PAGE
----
Alcohol

10 effects alcohol has on the brain

Think about these before you open that bottle.

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10. A University of Sussex study found that the brains of binge drinkers have to put more effort into feeling empathy for other people, as compared to the brains of people who do not binge drink.

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9. Heavy drinkers are worse at tasks pertaining to short-term memory, motor speed, and other complex cognitive processing tasks. While there’s a common belief among heavy drinkers that they can “handle their alcohol,” that is a misjudgment of their tolerance.

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8. In the brains of flies, alcohol affects and activates the Notch signaling pathway, leading to changes in expression of genes important for learning and memory.

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7. Brain images taken from 11,651 people registered at the UK Biobank shows that alcohol is linked to aging in the brain. Every gram of alcohol consumed per day was linked to an additional week of aging in the brain.

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6. Repeatedly drinking alcohol alongside particular cues can activate certain clusters of neurons to form a long-lasting physical memory trace in the brain. In turn, encountering those cues later in life can reactivate this memory trace and trigger relapse.

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5. In an experiment in rats, animals who preferred alcohol had higher levels of brain activity in the orbitofrontal cortex — which is associated with impulsivity, reward, and decision-making — when they consumed it.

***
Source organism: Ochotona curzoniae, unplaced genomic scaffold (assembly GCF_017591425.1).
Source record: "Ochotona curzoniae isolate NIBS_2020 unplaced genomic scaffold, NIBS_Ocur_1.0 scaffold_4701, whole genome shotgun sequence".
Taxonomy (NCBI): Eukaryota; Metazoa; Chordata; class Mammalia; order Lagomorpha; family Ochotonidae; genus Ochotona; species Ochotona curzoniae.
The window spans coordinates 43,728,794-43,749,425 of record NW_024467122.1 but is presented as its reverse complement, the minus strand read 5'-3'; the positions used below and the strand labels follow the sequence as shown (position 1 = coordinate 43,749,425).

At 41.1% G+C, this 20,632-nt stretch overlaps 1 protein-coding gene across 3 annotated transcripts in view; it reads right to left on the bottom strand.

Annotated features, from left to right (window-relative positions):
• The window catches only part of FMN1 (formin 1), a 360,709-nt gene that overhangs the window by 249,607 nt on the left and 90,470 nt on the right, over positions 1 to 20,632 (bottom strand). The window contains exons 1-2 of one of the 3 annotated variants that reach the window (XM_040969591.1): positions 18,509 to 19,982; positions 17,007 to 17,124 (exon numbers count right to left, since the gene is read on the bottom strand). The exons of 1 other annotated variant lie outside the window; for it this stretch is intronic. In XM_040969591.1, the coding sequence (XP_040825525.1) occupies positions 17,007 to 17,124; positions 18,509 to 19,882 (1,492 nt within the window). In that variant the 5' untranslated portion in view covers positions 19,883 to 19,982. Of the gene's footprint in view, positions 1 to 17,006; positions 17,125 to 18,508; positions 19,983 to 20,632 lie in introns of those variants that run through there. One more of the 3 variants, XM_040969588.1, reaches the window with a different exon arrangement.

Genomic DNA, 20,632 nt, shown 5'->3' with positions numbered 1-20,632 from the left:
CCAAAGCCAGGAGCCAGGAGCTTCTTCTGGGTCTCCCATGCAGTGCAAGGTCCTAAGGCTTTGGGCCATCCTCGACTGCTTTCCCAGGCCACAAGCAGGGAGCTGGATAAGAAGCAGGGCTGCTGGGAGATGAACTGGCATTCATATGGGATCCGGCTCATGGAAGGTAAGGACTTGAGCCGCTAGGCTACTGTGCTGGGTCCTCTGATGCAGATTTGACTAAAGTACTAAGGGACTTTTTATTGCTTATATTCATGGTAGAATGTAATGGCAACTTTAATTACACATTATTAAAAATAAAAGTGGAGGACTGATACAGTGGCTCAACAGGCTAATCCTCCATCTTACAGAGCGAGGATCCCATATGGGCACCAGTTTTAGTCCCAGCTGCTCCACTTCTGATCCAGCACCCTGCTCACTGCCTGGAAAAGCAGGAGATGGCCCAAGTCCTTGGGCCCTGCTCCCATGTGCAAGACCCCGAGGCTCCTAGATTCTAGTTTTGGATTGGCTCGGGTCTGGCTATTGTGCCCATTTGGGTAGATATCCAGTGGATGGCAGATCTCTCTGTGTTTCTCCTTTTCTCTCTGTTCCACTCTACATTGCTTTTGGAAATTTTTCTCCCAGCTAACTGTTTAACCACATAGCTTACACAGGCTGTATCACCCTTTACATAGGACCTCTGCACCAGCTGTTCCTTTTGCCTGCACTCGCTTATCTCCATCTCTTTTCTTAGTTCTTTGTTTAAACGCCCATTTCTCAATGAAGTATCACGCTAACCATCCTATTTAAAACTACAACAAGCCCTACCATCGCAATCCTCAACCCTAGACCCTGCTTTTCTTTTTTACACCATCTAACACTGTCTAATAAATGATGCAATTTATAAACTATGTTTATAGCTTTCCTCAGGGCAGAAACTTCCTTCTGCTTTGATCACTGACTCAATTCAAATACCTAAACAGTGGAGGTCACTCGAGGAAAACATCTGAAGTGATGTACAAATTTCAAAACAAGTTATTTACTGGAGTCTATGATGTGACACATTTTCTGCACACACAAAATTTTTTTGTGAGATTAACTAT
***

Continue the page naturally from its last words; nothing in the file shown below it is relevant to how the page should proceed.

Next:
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These results suggest that neuronal activity in the brain's OFC can encode alcohol preferences, which can influence drinking behavior.

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4. Researchers found that 10 days of binge drinking — the equivalent of five drinks daily for the average adult — spurred immune cells in mice brains to destroy connections between neurons, leading to anxiety and other cognitive issues.

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3. Drinking during adolescence may slow the development of white matter in the brain (pale, fatty tissue that insulates neurons).

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A study on 77 macaques showed that those who drank “heavily” (3 grams of alcohol per kilogram of body weight) had only half the amount of white matter growth as a control group.

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2. A 2018 mouse study found that neurons in the prefrontal cortices of hard-drinking mice were significantly less active compared to mice that didn’t binge drink.

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The authors suggest that these changes could underpin deficiencies in working memory in human binge drinkers – especially adolescents.

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1. A 2019 study identified a circuit in the brain that can predict future compulsive drinking.

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Mice who went on to develop drinking problems showed lower activity in that circuit when they encountered alcohol for the first time, compared to mice who didn’t develop an issue.

Read more health stories here.

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